After breaking down the individual feelings and emotions you associate with the different parts of your body, think about how you would describe these feelings to other people. The best way to do so may be through the use of metaphor. For example, I recently sought out a metaphor whilst trying to explain the infuriating feeling of menstrual pain. I landed on describing it as feeling like someone had jammed their fist in my stomach and started churning my guts like a food processor, whilst also jabbing at my organs with a thousand tiny, little knives. Not my best metaphor, granted, but it did the job of describing a very specific pain.

This is where our bodies can help us be creative with our expressions. We each experience physical feelings uniquely. Whether it be something as innocuous as a paper cut or something as warming as a crushing hug from a loved one, we will all understand these feelings differently. Coming up with detailed descriptions of these feelings allows us to push ourselves to describe things that others may never experience. My dad will never experience the sheer irritation of menstrual pain, but he sure as hell knows how much it sucks because of the way I’ve described it. This is what we can do as writers – use our words to convey things that other people may never experience, encouraging people to open their minds and be empathetic towards others.

If you’re completely new to writing about your body, why not try a simple poem template? Here’s one to give a go:

My body is (adjective).

My fingertips are like (nouns).

I feel (adjective) when I close my eyes.

Yesterday, the tips of my toes were (simile).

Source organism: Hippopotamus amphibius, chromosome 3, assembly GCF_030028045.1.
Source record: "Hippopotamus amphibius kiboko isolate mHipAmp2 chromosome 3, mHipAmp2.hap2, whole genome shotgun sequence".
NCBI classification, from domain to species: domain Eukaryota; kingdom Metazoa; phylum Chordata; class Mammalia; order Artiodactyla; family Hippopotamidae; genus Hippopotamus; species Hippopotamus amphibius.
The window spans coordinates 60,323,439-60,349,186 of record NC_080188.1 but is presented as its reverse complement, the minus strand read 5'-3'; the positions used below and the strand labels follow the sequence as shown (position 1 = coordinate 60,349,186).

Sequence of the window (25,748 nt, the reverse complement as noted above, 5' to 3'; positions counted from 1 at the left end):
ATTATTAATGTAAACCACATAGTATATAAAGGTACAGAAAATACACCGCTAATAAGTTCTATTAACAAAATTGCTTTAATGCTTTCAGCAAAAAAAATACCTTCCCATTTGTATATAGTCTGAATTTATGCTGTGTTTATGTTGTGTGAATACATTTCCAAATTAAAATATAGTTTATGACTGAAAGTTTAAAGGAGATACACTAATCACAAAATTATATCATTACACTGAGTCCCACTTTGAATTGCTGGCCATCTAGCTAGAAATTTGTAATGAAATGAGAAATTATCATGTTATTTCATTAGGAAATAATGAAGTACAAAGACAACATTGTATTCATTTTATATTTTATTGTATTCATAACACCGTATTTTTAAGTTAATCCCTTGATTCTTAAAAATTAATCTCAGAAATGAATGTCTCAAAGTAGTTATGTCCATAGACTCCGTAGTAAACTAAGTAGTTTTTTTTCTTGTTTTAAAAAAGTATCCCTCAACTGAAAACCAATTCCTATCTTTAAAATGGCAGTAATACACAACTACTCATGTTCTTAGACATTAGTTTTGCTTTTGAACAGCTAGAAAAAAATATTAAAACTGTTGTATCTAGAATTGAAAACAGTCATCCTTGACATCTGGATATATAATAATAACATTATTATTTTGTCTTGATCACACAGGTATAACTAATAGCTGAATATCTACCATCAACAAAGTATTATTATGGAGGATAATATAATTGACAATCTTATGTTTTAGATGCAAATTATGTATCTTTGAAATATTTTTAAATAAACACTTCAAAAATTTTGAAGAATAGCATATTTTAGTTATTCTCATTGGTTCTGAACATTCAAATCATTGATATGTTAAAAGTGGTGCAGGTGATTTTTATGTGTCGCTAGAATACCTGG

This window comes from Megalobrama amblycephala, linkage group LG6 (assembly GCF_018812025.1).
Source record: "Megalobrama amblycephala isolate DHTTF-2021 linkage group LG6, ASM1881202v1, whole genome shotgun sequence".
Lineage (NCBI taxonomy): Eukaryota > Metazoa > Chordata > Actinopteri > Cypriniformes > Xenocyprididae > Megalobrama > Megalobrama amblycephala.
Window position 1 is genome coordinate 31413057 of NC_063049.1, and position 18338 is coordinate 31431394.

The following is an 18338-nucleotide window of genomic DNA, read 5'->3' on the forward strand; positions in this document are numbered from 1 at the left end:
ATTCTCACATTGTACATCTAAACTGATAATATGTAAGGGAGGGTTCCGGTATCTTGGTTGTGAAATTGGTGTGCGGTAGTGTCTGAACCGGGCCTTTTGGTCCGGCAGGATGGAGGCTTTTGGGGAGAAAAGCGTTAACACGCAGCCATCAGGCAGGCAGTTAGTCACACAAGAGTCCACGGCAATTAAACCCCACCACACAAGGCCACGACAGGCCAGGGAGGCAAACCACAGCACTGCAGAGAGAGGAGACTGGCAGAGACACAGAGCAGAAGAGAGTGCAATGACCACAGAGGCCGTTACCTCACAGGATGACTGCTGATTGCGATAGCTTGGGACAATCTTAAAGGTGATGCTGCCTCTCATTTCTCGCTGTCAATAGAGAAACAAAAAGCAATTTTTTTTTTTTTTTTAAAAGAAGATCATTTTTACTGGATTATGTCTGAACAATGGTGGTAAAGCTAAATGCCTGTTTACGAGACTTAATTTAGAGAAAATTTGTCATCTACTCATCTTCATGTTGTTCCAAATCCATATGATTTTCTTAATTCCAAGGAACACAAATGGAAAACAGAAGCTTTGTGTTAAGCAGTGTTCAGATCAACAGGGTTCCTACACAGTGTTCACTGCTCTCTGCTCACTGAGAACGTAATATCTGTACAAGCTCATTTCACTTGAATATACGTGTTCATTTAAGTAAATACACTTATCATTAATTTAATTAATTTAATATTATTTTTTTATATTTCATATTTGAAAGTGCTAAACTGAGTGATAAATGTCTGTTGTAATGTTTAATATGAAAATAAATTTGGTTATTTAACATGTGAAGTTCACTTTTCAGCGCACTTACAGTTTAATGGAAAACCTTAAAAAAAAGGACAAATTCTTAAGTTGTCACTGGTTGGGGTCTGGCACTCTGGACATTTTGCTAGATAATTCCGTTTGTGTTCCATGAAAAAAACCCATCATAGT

(Same simile), like (body part).

My body is (adjective).

An example poem could read:

My body is alive.

My fingertips are like fire ants.

I feel overwhelmed when I close my eyes.

Yesterday, tips of my toes were as sore as a tired dove’s wings.

As sore as a tired dove’s wings, like the right side of my brain.

My body is live.

Of course, I’m sure that you will all branch off and create much more interesting and conceptual poetry and prose than the example above, but, hopefully, it allows you to really think about your body, all its parts and how it makes you feel. You never know – expressing something specific about your own body could help someone else come to terms with some of the feelings and emotions spurred on by theirs!

We hope you’ve enjoyed exploring the ways we as writers can truly embody our bodies! What do you struggle to describe about your body and its unique feelings? Do you think moments of meditation will help you get in touch with your body? How often does your body (or the body) appear in your writing? Let us know and don’t forget to post your poem in the comments below!


Beth Roberts (she/her) is a PhD student at the University of Surrey researching historiographic metadrama and contemporary American feminist playwrights. She is particularly interested in the works of Lauren Gunderson and Jaclyn Backhaus, on whom her thesis is focused. Beth is also a writer of historical fiction in the form of short stories, novels and plays. Her short story ‘Her Last Temptation’ was published in MTP’s August 2020 Anthology and her article ‘Fragmentation as Methodology: Subjectivity, Objectivity and Romantic Love in Emilie: La Marquise du Châtelet Defends Her Life Tonight (2010)’ will be published in Feminist Encounters’ special edition on ‘Situated Knowledges of Gender and Love’.